Q. Is China going to be the next imperial power?

A. The Chinese are becoming informal imperialists. They are forced into this by their need for natural resources and they are incentivised by their strategic predicament. Their incentive is clear: which is a better investment - a pile of paper claims on the US Treasury or a copper mine? Real assets are very attractive to the Chinese because of their fear of being on the wrong side of a currency war with the US. The Chinese have thus become reluctant players in African politics. They are at that early stage of empire. They own some mines, they've got a colony of settlers there and they've become rather too close for comfort to the local rulers. In countries like Zambia, they have ended up with quite large communities, and they find them-selves responsible for the security of their assets and their people.

Q. China's leadership is moving to a new generation this year. Who are you watching?

A. The man to watch is Bo Xilai, the most interesting figure in Chinese politics today. He is Party Secretary in Chongqing, which was supposed to be a demotion after he had served as Commerce Minister. He has made a political success of that post. He is practising a new kind of Chinese politics, a mix of the democratic - with overt appeals for public support - and the reactionary, in the sense that he uses Cultural Revolution songs and iconography to legitimise what he is doing, which is a big anti-corruption drive. For me, one of the surprises of last year was going to Chongqing and seeing people singing "Chairman Mao is the Sun that Never Sets" in the Shapingba Park. If he makes it to the Communist Party's Politburo Standing committee, that could be an indicator of change. The other thing to watch out for is the acceleration of privatisation, which I expect. State-owned enterprises are still big and they retain their earnings. If they are privatised, then share holders would start to get dividends.

Q. Is China going to crash and burn?

A. There will be plenty of political and economic problems. I don't think it will blow up and I don't see a China crash. But it's very difficult to manage a smooth transition from a one-party state to a hybrid planned/market economy to something different.

Q. How long do you give the euro?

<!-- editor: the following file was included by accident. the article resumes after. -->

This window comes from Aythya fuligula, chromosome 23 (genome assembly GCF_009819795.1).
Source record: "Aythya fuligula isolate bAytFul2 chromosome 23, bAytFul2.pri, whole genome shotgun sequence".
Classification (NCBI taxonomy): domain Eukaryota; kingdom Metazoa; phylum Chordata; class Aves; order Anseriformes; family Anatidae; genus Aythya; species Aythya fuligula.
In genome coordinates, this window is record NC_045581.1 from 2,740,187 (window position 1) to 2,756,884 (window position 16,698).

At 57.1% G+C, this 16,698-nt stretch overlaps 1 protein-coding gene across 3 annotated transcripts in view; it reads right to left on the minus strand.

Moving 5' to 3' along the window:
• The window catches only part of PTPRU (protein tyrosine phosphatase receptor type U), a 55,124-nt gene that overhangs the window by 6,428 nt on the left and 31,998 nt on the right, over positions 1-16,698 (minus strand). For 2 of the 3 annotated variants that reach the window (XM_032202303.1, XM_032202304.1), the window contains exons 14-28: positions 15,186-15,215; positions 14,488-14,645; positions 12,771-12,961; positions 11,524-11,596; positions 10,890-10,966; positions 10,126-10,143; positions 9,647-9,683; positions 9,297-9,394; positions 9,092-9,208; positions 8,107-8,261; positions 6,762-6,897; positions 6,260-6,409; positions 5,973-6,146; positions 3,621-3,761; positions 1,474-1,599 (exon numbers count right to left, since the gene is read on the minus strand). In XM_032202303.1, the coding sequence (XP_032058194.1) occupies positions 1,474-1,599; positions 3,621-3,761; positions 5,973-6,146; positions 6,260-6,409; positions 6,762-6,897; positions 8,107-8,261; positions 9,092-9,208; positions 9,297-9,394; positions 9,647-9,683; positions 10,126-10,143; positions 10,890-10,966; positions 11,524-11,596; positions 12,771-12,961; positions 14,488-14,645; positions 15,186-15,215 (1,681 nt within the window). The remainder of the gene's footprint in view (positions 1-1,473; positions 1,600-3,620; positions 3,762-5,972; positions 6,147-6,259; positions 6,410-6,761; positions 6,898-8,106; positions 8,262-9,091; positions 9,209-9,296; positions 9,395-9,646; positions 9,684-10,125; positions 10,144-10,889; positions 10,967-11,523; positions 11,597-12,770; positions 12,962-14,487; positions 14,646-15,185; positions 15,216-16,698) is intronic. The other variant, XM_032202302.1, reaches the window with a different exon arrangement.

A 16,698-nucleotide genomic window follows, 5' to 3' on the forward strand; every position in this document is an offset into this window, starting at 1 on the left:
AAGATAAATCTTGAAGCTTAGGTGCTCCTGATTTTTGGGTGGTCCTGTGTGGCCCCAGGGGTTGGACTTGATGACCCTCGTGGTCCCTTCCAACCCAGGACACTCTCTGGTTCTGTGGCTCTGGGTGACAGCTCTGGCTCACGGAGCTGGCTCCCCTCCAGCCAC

A. It's likely to survive just because the costs of dismantling it are forbiddingly high. It's not clear who would gain from it disappearing, but it's very clear who would lose, so there are strong incentives to keep it going. German industry benefits from the weak euro. Why is there nearly full employment in Germany? Because German companies are selling goods all over the world.

Q. So what's your advice to Chancellor Merkel?

A. I would tell her that you have to face the reality that this is German re-unification writ large. If you want to keep Europe alive and not betray the legacy of Helmut Kohl, you have to recognise this is going to be a transfer union. There will be eurobonds. The full faith and credit of Germany is going to be part of the package. You are either a federal system or you are not. If you are not, don't expect it to be stable. I buy the moral hazard argument which the Germans make. But their brinkmanship is very dangerous. The German strategic mind tends to underestimate the cost of things going wrong. They think in years or decades, while the bond market thinks in hours and days. We are seeing a familiar German miscalculation where the best becomes the enemy of the good. The best solution is one where, thanks to tough measures, the Greeks start to behave like Germans. It's just not plausible that deflation will convert Greeks into Germans.

Q. How long do you give the technocratic governments in Italy and Greece?

A. They are living on borrowed time. I don't think Mario Monti has much more than six months to sort Italy out before the parties reclaim their control over the spoils. What's got to happen in Italy is going to be extremely painful and unpopular.